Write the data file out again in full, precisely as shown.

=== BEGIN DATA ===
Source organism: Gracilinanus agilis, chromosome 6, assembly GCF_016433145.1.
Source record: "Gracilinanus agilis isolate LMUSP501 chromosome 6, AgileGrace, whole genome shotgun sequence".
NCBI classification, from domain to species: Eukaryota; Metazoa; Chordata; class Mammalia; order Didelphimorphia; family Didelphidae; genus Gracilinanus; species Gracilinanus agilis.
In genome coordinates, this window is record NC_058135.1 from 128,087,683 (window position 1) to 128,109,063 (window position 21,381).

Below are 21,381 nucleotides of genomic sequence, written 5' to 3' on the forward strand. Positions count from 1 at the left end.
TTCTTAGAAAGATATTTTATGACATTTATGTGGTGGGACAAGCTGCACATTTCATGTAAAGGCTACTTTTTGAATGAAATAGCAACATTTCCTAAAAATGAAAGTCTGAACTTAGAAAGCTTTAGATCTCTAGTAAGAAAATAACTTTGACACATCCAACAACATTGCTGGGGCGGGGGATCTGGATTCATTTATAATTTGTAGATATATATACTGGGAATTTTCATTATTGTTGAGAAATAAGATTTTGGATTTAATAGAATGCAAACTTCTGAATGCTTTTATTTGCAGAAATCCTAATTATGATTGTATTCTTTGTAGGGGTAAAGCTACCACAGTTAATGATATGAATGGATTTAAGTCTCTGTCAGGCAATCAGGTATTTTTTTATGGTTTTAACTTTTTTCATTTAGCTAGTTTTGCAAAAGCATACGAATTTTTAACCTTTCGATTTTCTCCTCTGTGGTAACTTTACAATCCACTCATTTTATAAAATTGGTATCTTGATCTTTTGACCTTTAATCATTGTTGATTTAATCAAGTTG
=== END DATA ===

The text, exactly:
Source organism: Gracilinanus agilis, chromosome 6, assembly GCF_016433145.1.
Source record: "Gracilinanus agilis isolate LMUSP501 chromosome 6, AgileGrace, whole genome shotgun sequence".
NCBI classification, from domain to species: Eukaryota; Metazoa; Chordata; class Mammalia; order Didelphimorphia; family Didelphidae; genus Gracilinanus; species Gracilinanus agilis.
In genome coordinates, this window is record NC_058135.1 from 128,087,683 (window position 1) to 128,109,063 (window position 21,381).

Below are 21,381 nucleotides of genomic sequence, written 5' to 3' on the forward strand. Positions count from 1 at the left end.
TTCTTAGAAAGATATTTTATGACATTTATGTGGTGGGACAAGCTGCACATTTCATGTAAAGGCTACTTTTTGAATGAAATAGCAACATTTCCTAAAAATGAAAGTCTGAACTTAGAAAGCTTTAGATCTCTAGTAAGAAAATAACTTTGACACATCCAACAACATTGCTGGGGCGGGGGATCTGGATTCATTTATAATTTGTAGATATATATACTGGGAATTTTCATTATTGTTGAGAAATAAGATTTTGGATTTAATAGAATGCAAACTTCTGAATGCTTTTATTTGCAGAAATCCTAATTATGATTGTATTCTTTGTAGGGGTAAAGCTACCACAGTTAATGATATGAATGGATTTAAGTCTCTGTCAGGCAATCAGGTATTTTTTTATGGTTTTAACTTTTTTCATTTAGCTAGTTTTGCAAAAGCATACGAATTTTTAACCTTTCGATTTTCTCCTCTGTGGTAACTTTACAATCCACTCATTTTATAAAATTGGTATCTTGATCTTTTGACCTTTAATCATTGTTGATTTAATCAAGTTG